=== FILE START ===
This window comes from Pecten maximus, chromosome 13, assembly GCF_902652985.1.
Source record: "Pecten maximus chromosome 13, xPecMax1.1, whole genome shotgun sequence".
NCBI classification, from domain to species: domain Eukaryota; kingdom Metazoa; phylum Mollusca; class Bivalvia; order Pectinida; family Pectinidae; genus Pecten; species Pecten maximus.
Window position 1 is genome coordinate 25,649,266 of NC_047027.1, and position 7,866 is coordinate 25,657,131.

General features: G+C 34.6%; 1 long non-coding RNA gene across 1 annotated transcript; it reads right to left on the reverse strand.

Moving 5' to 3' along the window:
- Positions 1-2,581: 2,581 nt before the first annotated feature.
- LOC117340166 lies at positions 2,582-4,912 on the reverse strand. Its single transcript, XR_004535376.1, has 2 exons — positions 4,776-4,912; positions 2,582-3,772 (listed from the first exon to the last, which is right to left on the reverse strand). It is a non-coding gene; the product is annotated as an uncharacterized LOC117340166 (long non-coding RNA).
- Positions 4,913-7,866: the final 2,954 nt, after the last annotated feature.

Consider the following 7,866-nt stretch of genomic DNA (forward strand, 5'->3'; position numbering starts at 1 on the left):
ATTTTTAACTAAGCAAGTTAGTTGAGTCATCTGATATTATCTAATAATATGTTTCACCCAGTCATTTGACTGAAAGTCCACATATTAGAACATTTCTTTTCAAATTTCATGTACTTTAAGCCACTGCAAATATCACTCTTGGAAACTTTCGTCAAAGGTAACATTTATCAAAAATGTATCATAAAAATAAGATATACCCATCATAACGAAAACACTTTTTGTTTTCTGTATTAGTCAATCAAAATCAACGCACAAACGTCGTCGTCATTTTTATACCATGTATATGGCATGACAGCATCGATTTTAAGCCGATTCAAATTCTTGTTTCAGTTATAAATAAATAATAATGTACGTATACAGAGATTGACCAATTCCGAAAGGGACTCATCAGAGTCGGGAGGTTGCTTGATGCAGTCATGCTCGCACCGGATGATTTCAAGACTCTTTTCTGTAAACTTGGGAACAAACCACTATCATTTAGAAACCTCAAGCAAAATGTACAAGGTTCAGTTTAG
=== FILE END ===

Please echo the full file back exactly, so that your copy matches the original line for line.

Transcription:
This window comes from Pecten maximus, chromosome 13, assembly GCF_902652985.1.
Source record: "Pecten maximus chromosome 13, xPecMax1.1, whole genome shotgun sequence".
NCBI classification, from domain to species: domain Eukaryota; kingdom Metazoa; phylum Mollusca; class Bivalvia; order Pectinida; family Pectinidae; genus Pecten; species Pecten maximus.
Window position 1 is genome coordinate 25,649,266 of NC_047027.1, and position 7,866 is coordinate 25,657,131.

General features: G+C 34.6%; 1 long non-coding RNA gene across 1 annotated transcript; it reads right to left on the reverse strand.

Moving 5' to 3' along the window:
- Positions 1-2,581: 2,581 nt before the first annotated feature.
- LOC117340166 lies at positions 2,582-4,912 on the reverse strand. Its single transcript, XR_004535376.1, has 2 exons — positions 4,776-4,912; positions 2,582-3,772 (listed from the first exon to the last, which is right to left on the reverse strand). It is a non-coding gene; the product is annotated as an uncharacterized LOC117340166 (long non-coding RNA).
- Positions 4,913-7,866: the final 2,954 nt, after the last annotated feature.

Consider the following 7,866-nt stretch of genomic DNA (forward strand, 5'->3'; position numbering starts at 1 on the left):
ATTTTTAACTAAGCAAGTTAGTTGAGTCATCTGATATTATCTAATAATATGTTTCACCCAGTCATTTGACTGAAAGTCCACATATTAGAACATTTCTTTTCAAATTTCATGTACTTTAAGCCACTGCAAATATCACTCTTGGAAACTTTCGTCAAAGGTAACATTTATCAAAAATGTATCATAAAAATAAGATATACCCATCATAACGAAAACACTTTTTGTTTTCTGTATTAGTCAATCAAAATCAACGCACAAACGTCGTCGTCATTTTTATACCATGTATATGGCATGACAGCATCGATTTTAAGCCGATTCAAATTCTTGTTTCAGTTATAAATAAATAATAATGTACGTATACAGAGATTGACCAATTCCGAAAGGGACTCATCAGAGTCGGGAGGTTGCTTGATGCAGTCATGCTCGCACCGGATGATTTCAAGACTCTTTTCTGTAAACTTGGGAACAAACCACTATCATTTAGAAACCTCAAGCAAAATGTACAAGGTTCAGTTTAG